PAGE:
For the second time this month, the Consumer Financial Protection Bureau finalized a consent order with a firm involved with auto-finance payments.

And similar to the one the CFPB reached at the beginning of November, bureau officials see the possibility of U.S. Equity Advantage (USEA) not possessing financial resources to pay the $9.3 million included in the order.

According to a news release distributed on Friday, the bureau issued a consent order against USEA and its owner, Robert Steenbergh. The CFPB said it found that the company’s disclosures and advertisements of its auto-finance payment program contained misleading statements in violation of the Consumer Financial Protection Act of 2010’s prohibition against deceptive acts or practices.

Steenbergh is the founder, sole owner and chief executive officer of USEA, a non-bank firm located in Orlando, Fla. The consent order imposes a judgment against the company requiring it to pay $9.3 million in consumer redress and contains requirements to prevent future violations.

The bureau recapped that USEA and Steenbergh operate an auto-finance payment program called AutoPayPlus, which charges fees to deduct payments from consumers’ bank accounts every two weeks and then forwards those payments every month to the consumers’ finance companies. The bureau found that USEA and Steenbergh misrepresented the amount consumers would save when disclosing the program’s benefits by not including a $399 enrollment fee in the calculations presented to consumers.

“USEA and Steenbergh created the misleading impression that consumers would save money using its product, when in fact, because of the enrollment fee, the program’s costs ordinarily exceeded any savings,” officials said.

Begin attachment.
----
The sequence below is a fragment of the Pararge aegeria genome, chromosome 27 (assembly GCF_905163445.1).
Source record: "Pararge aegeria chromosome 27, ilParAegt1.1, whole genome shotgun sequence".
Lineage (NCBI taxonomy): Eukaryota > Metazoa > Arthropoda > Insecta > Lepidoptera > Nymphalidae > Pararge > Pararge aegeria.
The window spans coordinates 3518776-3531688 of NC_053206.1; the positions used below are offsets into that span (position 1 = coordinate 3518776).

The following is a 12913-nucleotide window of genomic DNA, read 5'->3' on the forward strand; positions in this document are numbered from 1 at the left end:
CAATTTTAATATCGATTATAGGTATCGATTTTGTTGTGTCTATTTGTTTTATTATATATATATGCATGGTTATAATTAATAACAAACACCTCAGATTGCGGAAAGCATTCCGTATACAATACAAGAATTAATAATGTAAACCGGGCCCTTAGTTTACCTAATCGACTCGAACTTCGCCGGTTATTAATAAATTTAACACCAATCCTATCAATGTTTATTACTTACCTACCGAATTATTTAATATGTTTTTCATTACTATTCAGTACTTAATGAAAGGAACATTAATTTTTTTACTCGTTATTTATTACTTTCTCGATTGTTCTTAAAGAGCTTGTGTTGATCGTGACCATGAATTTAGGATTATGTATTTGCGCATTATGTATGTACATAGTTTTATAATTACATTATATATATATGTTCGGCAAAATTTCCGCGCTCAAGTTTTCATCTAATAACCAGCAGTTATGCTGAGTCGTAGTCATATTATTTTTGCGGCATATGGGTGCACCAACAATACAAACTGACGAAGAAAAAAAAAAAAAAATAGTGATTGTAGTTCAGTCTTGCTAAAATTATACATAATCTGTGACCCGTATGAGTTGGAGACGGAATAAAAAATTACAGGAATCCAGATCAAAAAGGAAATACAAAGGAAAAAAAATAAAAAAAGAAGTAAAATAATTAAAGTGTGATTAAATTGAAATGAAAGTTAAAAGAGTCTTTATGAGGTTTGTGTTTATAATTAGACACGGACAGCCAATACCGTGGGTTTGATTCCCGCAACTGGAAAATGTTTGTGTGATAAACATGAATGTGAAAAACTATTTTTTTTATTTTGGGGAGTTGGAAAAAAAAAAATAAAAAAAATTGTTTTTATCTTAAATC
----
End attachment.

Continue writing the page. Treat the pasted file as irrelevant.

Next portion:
The bureau said it also found that USEA and Steenbergh stated in advertising that “they have helped hundreds of thousands of customers save $29 million or more in interest by participating in AutoPayPlus when they had no basis for making this claim, and when the program had, in fact, not saved consumers that amount.”

The CFPB went on to mention it discovered that more than 100,000 consumers were subject to USEA’s and Steenbergh’s deceptive practices and that consumers should receive $9,300,000 in redress for fees they paid.

Officials explained the ordered redress amount is suspended upon payment of $900,000 and a $1 civil money penalty to the bureau. The suspension of the full payment for redress, as well as the $1 civil penalty, is based on USEA’s and Steenbergh’s demonstrated inability to pay more based on sworn financial statements.

The bureau pointed out consumers harmed by USEA and Steenbergh may be eligible for additional relief from the bureau’s Civil Penalty Fund.

“If victims cannot be located or it is otherwise not practicable to pay victims, the bureau will keep the money in the fund for victims in future cases rather than the money being sent to the Treasury,” officials said.

The CFPB added that the consent order prohibits USEA and Steenbergh from making any misrepresentations about its payment programs. It also requires them to account for the total costs for its payment programs, as well as the net savings or costs after deducting any fees, whenever they make claims about savings or financial benefits.   

The complete consent order can be downloaded here.

This action follows a similar path the CFPB took with SMART Payment Plan (SMART) in an order involving $7.5 million.